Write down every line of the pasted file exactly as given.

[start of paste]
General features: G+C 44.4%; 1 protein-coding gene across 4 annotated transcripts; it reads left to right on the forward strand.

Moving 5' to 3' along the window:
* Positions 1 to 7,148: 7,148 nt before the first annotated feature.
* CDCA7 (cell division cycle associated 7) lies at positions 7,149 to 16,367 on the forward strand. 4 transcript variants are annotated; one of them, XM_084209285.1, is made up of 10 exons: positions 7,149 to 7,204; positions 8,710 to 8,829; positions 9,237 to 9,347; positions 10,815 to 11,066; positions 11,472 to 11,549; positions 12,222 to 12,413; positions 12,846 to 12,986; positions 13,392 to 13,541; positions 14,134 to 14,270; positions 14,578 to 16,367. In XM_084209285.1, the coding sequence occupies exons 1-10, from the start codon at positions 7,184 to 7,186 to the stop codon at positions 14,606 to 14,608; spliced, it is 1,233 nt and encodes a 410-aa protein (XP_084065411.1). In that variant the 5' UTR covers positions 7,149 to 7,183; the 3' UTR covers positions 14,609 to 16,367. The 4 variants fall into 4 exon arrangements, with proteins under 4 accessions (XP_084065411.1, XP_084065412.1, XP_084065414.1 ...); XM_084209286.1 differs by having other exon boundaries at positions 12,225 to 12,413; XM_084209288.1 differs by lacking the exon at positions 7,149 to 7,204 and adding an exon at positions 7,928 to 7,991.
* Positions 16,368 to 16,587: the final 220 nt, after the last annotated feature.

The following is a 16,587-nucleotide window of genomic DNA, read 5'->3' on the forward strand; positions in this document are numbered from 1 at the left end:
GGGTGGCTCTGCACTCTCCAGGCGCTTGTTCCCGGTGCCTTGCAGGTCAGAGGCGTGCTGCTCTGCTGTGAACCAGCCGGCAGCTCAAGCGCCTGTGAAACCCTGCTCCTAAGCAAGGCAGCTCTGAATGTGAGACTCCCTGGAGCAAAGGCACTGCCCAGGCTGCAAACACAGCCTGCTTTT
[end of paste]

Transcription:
General features: G+C 44.4%; 1 protein-coding gene across 4 annotated transcripts; it reads left to right on the forward strand.

Moving 5' to 3' along the window:
* Positions 1 to 7,148: 7,148 nt before the first annotated feature.
* CDCA7 (cell division cycle associated 7) lies at positions 7,149 to 16,367 on the forward strand. 4 transcript variants are annotated; one of them, XM_084209285.1, is made up of 10 exons: positions 7,149 to 7,204; positions 8,710 to 8,829; positions 9,237 to 9,347; positions 10,815 to 11,066; positions 11,472 to 11,549; positions 12,222 to 12,413; positions 12,846 to 12,986; positions 13,392 to 13,541; positions 14,134 to 14,270; positions 14,578 to 16,367. In XM_084209285.1, the coding sequence occupies exons 1-10, from the start codon at positions 7,184 to 7,186 to the stop codon at positions 14,606 to 14,608; spliced, it is 1,233 nt and encodes a 410-aa protein (XP_084065411.1). In that variant the 5' UTR covers positions 7,149 to 7,183; the 3' UTR covers positions 14,609 to 16,367. The 4 variants fall into 4 exon arrangements, with proteins under 4 accessions (XP_084065411.1, XP_084065412.1, XP_084065414.1 ...); XM_084209286.1 differs by having other exon boundaries at positions 12,225 to 12,413; XM_084209288.1 differs by lacking the exon at positions 7,149 to 7,204 and adding an exon at positions 7,928 to 7,991.
* Positions 16,368 to 16,587: the final 220 nt, after the last annotated feature.

The following is a 16,587-nucleotide window of genomic DNA, read 5'->3' on the forward strand; positions in this document are numbered from 1 at the left end:
GGGTGGCTCTGCACTCTCCAGGCGCTTGTTCCCGGTGCCTTGCAGGTCAGAGGCGTGCTGCTCTGCTGTGAACCAGCCGGCAGCTCAAGCGCCTGTGAAACCCTGCTCCTAAGCAAGGCAGCTCTGAATGTGAGACTCCCTGGAGCAAAGGCACTGCCCAGGCTGCAAACACAGCCTGCTTTT